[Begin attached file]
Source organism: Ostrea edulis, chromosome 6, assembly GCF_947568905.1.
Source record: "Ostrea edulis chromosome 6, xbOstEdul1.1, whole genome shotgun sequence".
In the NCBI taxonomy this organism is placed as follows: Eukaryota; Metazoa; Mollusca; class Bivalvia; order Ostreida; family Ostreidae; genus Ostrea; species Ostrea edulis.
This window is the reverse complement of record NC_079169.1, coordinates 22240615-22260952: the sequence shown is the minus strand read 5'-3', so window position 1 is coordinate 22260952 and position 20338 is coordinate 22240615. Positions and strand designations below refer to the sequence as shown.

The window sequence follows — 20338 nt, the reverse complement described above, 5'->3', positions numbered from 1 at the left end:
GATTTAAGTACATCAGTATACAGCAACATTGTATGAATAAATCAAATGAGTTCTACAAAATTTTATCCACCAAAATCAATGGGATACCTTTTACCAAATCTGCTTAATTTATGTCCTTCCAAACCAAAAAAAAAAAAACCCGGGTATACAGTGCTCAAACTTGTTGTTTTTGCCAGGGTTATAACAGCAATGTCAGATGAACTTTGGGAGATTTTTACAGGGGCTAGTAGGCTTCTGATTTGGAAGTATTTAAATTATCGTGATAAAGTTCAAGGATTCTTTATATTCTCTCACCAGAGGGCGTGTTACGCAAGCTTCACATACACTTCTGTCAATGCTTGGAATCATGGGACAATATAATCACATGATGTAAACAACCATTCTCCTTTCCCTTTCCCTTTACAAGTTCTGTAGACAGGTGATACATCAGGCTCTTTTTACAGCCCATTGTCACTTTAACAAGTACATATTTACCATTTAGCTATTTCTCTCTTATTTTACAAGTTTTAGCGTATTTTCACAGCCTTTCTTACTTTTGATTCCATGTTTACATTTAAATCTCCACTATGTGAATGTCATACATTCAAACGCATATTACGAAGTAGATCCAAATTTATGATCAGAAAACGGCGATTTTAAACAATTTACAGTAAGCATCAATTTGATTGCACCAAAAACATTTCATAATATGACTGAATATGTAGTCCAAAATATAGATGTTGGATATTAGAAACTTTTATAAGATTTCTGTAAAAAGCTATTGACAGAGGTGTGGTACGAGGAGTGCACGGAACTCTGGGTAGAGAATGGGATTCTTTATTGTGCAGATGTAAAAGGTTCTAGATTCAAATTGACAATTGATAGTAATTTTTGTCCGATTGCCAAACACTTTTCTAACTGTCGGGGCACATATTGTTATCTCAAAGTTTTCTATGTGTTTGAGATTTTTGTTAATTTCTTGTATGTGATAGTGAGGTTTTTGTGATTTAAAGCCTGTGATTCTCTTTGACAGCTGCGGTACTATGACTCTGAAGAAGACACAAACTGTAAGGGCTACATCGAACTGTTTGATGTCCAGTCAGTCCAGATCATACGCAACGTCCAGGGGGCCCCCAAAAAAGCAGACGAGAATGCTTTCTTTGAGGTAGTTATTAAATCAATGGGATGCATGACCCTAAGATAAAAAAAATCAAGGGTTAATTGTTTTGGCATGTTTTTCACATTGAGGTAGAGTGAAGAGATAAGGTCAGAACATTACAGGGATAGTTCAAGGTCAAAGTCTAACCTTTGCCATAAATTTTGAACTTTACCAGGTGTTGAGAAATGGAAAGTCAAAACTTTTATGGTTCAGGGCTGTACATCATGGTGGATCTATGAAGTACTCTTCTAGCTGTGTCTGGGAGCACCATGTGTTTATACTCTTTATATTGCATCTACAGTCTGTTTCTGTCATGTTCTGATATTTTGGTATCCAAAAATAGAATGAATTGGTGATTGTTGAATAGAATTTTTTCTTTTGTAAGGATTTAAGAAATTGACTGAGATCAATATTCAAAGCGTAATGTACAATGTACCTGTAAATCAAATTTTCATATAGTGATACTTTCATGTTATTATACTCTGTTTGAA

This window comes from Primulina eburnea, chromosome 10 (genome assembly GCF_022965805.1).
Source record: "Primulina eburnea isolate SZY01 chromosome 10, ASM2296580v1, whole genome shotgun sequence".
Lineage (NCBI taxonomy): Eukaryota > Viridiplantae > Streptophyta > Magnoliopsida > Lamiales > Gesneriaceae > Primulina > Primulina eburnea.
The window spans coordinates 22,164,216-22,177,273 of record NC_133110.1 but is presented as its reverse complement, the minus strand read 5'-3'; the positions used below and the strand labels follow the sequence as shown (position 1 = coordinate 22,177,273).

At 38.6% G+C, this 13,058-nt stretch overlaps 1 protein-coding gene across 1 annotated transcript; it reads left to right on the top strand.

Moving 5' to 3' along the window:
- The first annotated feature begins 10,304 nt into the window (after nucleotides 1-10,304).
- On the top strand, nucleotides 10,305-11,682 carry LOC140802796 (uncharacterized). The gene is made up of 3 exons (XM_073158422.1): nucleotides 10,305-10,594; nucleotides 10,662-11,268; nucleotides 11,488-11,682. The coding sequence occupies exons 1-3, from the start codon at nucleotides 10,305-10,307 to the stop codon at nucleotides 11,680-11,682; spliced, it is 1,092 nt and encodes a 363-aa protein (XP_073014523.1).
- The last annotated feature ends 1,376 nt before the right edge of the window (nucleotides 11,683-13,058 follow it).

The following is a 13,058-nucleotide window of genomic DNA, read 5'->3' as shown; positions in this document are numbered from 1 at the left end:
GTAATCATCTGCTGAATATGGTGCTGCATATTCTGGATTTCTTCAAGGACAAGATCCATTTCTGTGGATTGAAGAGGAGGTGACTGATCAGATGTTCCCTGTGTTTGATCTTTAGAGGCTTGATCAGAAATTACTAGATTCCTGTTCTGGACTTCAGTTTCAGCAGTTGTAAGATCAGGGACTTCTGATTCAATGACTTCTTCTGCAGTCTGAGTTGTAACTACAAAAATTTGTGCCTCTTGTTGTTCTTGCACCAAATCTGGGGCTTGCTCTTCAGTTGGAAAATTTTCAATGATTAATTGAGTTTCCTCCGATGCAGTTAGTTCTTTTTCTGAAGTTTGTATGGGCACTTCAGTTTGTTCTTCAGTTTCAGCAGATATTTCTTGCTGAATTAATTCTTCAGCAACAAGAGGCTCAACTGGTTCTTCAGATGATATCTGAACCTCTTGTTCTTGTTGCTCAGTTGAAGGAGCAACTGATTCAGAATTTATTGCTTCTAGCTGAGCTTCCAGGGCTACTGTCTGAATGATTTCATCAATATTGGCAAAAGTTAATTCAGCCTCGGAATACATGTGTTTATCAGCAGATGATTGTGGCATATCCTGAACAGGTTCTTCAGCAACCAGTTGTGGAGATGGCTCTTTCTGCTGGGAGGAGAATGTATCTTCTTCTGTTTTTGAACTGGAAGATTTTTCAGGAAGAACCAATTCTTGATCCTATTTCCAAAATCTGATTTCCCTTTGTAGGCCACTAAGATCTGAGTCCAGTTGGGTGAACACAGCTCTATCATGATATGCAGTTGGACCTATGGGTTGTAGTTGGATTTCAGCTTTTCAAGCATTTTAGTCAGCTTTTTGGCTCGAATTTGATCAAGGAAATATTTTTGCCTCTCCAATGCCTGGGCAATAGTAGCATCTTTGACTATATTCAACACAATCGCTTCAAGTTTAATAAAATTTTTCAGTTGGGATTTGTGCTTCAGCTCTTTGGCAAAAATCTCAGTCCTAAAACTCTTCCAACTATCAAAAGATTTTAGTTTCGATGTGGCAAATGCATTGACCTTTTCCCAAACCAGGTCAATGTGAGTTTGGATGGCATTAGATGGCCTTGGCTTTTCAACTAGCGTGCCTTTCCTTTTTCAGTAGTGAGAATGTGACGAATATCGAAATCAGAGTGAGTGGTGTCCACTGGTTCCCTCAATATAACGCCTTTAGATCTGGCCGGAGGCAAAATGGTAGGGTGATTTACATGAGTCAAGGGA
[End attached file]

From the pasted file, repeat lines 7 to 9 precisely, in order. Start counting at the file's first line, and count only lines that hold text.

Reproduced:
This window comes from Primulina eburnea, chromosome 10 (genome assembly GCF_022965805.1).
Source record: "Primulina eburnea isolate SZY01 chromosome 10, ASM2296580v1, whole genome shotgun sequence".
Lineage (NCBI taxonomy): Eukaryota > Viridiplantae > Streptophyta > Magnoliopsida > Lamiales > Gesneriaceae > Primulina > Primulina eburnea.